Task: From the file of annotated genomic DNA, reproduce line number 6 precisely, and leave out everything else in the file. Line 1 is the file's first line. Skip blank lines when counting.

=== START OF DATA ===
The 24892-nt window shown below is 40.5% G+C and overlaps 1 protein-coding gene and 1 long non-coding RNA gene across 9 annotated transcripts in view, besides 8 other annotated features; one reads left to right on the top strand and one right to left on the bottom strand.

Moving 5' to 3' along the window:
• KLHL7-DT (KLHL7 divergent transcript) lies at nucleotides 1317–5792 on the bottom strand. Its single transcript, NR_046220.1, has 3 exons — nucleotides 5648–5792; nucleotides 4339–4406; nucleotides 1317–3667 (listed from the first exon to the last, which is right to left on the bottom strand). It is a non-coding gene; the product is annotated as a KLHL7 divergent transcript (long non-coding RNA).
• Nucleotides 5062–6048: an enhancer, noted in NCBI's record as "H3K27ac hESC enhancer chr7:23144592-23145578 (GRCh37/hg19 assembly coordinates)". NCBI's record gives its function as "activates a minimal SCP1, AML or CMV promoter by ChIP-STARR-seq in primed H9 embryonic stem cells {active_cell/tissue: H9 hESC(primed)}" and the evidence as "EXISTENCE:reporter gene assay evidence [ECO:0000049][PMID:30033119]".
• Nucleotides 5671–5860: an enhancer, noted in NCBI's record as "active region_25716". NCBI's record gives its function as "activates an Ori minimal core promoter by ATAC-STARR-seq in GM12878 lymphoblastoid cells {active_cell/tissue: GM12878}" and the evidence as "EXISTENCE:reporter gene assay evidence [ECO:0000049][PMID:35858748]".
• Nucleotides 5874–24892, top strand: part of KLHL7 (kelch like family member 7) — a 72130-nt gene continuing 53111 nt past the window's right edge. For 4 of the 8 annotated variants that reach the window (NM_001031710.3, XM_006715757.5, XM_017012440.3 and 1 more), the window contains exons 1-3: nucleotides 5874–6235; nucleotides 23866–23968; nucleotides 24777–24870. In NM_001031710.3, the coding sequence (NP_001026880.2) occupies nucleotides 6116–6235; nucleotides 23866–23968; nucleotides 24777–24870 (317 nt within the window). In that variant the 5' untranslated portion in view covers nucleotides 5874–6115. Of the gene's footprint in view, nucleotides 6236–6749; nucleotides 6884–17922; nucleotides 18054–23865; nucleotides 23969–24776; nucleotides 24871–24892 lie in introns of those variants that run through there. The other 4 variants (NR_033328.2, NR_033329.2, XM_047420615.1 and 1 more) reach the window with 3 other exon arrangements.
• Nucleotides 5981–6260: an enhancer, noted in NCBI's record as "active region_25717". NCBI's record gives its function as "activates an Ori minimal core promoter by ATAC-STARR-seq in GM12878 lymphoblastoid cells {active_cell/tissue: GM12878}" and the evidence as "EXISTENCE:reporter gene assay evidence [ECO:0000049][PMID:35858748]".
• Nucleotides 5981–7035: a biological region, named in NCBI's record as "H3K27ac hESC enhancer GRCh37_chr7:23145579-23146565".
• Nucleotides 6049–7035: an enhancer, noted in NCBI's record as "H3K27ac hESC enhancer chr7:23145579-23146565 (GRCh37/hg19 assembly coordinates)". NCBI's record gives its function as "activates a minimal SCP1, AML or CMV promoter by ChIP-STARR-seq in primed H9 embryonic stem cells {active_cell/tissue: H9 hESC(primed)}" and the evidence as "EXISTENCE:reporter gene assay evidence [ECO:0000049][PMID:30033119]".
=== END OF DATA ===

• Nucleotides 5874–24892, top strand: part of KLHL7 (kelch like family member 7) — a 72130-nt gene continuing 53111 nt past the window's right edge. For 4 of the 8 annotated variants that reach the window (NM_001031710.3, XM_006715757.5, XM_017012440.3 and 1 more), the window contains exons 1-3: nucleotides 5874–6235; nucleotides 23866–23968; nucleotides 24777–24870. In NM_001031710.3, the coding sequence (NP_001026880.2) occupies nucleotides 6116–6235; nucleotides 23866–23968; nucleotides 24777–24870 (317 nt within the window). In that variant the 5' untranslated portion in view covers nucleotides 5874–6115. Of the gene's footprint in view, nucleotides 6236–6749; nucleotides 6884–17922; nucleotides 18054–23865; nucleotides 23969–24776; nucleotides 24871–24892 lie in introns of those variants that run through there. The other 4 variants (NR_033328.2, NR_033329.2, XM_047420615.1 and 1 more) reach the window with 3 other exon arrangements.